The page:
“When people inhale polluted air, the very harmful tiny dust particles migrate from the lungs to the blood and blood vessels,” explains Professor Thomas Münzel of the University Hospital of Mainz, explaining the effects of air pollution on our bodies. “There they cause inflammation and strong oxidative stress, which disturbs the balance between free radicals and the oxidizing agents that usually repair cell damage,” said the director at the Center for Cardiology at Mainz University Medical Center and co-author of the study. This in turn damages the inner layer of the arteries, the endothelium, and leads to narrowing and consolidation of the arteries. The corona virus also enters the body through the lungs and causes similar damage to the blood vessels. So it is also considered an endothelial disease.
“If long-term exposure to air pollution and infection with the COVID-19 virus comes together, then the negative health effects, especially in relation to the heart and blood vessels, add up. This in turn leads to greater tendency and less resistance to COVID-19. If you already have heart disease, air pollution and coronavirus infections cause problems that can lead to heart attacks, heart failure and stroke, ”said Münzel.
“Fine dust appears to increase ACE-2 receptor activity on cell surfaces. This receptor is known to be involved in the way COVID-19 infects cells. So we have a “double hit”: Air pollution damages the lungs and increases ACE-2 activity, which in turn leads to an increased uptake of the virus by the lungs, “adds Professor Münzel.
For their evaluation, the researchers used the results of a US epidemiology study that estimated a link between COVID-19 mortality and exposure to fine dust of the PM2.5 size. This is the name given to particles with a diameter of 2.5 micrometers or less. This correlation was compared with Chinese studies that analyzed particulate matter pollution and the results of the SARS-CoV-1 epidemic in 2003 and confirmed that, in areas with moderate air pollution, the risk of dying from the disease compared to areas with relatively clean air were more than 80% higher, but in highly polluted regions the risk was twice as high. The scientists conclude that a link between COVID-19 mortality and long-term exposure to PM2.5 is highly likely. The scientists determined the regional share of COVID-19 attributable deaths with the help of global fine dust distribution data, obtained from satellite data, ground air pollution networks and numerical models.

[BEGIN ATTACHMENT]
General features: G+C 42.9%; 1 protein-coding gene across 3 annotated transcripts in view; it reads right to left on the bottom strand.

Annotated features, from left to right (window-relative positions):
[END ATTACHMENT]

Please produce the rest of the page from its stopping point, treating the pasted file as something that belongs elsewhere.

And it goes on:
As the results are based on epidemiological data from the third week of June 2020, the scientists are planning a final assessment of the entire data after the COVID-19 pandemic subsides.
A clear plea to politicians: “No vaccine against poor air quality and climate change”
In their publication, the authors make clear to politicians: “Our results suggest that reducing air pollution can bring significant benefits even at relatively low PM2.5 levels. The environmental aspect of the COVID-19 pandemic demonstrated here is that we must increasingly strive for effective measures to reduce anthropogenic emissions, which cause air pollution and climate change. The COVID-19 pandemic will end with population vaccination or herd immunity through widespread population infection. However, there is no vaccine against poor air quality and climate change. The way is to reduce emissions. The transition to a green economy with clean, renewable energy sources will benefit the environment and promote public health – locally by improving air quality and globally by limiting climate change. “